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Geopolitical Risk: A Growing Concern for Finance Execs

  • By Craig Martin
  • Published: 10/4/2016

This article originally appeared on LinkedIn.

At the first AFP Executive Roundtable of this quarter, I asked the attendees whether they discuss geopolitical risk when they hold meetings on risk management issues. Everyone in attendance had something to say, so I suppose it’s fair to say that geopolitical risk is a key concern for treasury and finance executives.

First let’s define geopolitical risk so we’re all on the same page. Political risk, also known as geopolitical risk, is the risk an investment’s returns could suffer as a result of political changes or instability in a country. According to Investopedia, instability affecting investment returns could stem from a change in government, legislative bodies, other foreign policymakers or military control. Some recent examples of geopolitical events include the attempted coup in Turkey, terrorist attacks, the migrant crisis, Syria, the Brexit referendum, and upcoming elections in the U.S., France and Germany.

The changing risk landscape

Going back to the roundtable discussion, the first response came from a treasurer of a global quick service restaurant business that has many locations in southeast Turkey. That obviously could have been and might yet still be a problem. The next voice to chime in was a treasurer of a tech company who said his three most problematic countries were Egypt, Nigeria and Argentina. He picked some doozies! Another treasurer who works for a company that sources copper from Latin America stated the obvious about that region, which was it is unstable at best. And so on.

So yes, geopolitical risks have entered mainstream conversations when treasury, finance and operations people are discussing risk. I began looking at this issue back when I wrote my 2016 outlook article, wondering, or should I say posturing, as to whether geopolitical risks had entered anyone’s lexicon yet. As you can see it certainly has now. In fact, it wasn’t too long ago that an article appeared in a McKinsey publication touting that it was high time that the C-suite and boards began seriously considering geopolitical risks in their discussions.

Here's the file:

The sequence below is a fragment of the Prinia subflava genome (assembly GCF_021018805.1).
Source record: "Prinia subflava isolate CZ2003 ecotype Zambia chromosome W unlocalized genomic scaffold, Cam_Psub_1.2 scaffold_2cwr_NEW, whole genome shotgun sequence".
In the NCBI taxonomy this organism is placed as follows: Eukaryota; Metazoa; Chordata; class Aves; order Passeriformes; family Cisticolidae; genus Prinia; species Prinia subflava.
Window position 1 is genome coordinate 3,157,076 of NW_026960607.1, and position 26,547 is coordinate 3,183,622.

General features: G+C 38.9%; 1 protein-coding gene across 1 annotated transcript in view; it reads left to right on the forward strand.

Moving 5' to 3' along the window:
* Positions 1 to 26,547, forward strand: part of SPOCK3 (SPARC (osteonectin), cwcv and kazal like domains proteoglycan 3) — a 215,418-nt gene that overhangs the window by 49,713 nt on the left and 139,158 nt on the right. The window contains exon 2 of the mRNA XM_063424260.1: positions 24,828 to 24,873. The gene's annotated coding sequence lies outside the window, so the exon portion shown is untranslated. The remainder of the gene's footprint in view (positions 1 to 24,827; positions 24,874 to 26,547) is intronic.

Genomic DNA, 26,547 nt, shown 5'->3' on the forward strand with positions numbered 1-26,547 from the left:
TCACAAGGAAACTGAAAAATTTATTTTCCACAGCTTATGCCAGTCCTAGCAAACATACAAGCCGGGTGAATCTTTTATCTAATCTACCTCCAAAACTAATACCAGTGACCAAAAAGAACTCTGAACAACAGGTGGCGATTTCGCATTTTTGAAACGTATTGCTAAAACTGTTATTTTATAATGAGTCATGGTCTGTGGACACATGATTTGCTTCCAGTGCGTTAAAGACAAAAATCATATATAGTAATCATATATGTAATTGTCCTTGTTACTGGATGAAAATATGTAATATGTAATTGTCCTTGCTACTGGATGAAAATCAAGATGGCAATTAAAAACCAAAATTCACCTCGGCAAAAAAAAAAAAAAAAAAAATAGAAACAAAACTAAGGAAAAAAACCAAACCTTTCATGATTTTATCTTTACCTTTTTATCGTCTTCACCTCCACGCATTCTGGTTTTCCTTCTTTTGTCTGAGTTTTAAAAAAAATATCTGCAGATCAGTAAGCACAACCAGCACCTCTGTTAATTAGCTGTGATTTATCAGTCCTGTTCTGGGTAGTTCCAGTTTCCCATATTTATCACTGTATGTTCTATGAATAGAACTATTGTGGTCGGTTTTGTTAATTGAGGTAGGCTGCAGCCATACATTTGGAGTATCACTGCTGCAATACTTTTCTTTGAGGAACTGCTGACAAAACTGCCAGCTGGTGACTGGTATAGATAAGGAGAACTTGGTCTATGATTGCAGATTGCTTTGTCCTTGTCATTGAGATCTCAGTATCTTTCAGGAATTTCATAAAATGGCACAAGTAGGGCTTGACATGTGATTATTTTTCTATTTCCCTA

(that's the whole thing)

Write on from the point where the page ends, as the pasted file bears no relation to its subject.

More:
The following are three key things treasury and finance executives need to understand in this age of escalating risk.

All new regions carry new risks. Know them.

As featured in a recent article in September’s AFP Exchange magazine entitled, “Cracking the Code ”, geopolitical risk is mentioned as one of the newer risks to be aware of and should be taken into consideration when weighing the deployment of capital. As has long been said about certain countries in Latin America, particularly Venezuela, when entering these regions, one has to go in with “eyes wide open.” As we’ve seen in the past there and even in Argentina not too long ago, suddenly your assets can be taken over by the country, and there’s nothing you can do. So while there are (revenue) opportunities in those types of places, be aware of the risks that are or could be extreme.

No company is immune to a crisis. Don’t assume that you’re safe.

An even more extreme view on this subject was presented in a piece that appeared recently on the online news site, BRINK, entitled, “Out of Thin Air: A New Definition of Crisis .” The opening paragraph stated, “Your company is in crisis, but it’s not because something inadvertently went wrong. You didn’t try to take a shortcut and get caught. Your product did not make people sick. No laws were broken and nothing exploded. None of the traditional things that we label crises happened. Instead, your business is in crisis because of what it does.”

Some examples of what this means are what happened to the tobacco industry when the surgeon general released his report on the link of smoking and cancer and when several drug companies got caught on theoretical price gouging for certain products, which resulted in a public outcry. The article goes on to say, “In each of these examples, the onset of the ‘crisis’ was remarkably quick and its impact significant. It also speaks to how any company in any industry could be affected.”

Technology is your friend. Use it.

Going back to geopolitical risks, today we woke up to reports of another nuclear test by North Korea. This is why finance professionals need to be employing the latest tools and technology available to help better predict what might be coming, or at least try to look around that corner. These examples and I’m sure many others you can think of are the epitome of substantial and severe risks that lurk out there.

For an even deeper look at geopolitical risk, don’t miss Dan Burns,economics and markets editor, Americas, for Reuters, on Monday, October 24 at the AFP Annual Conference. Burns will provide insights on how financial professionals can look for opportunities in the current uncertain environment.

Craig Martin is director, treasury practice and executive programs for AFP.
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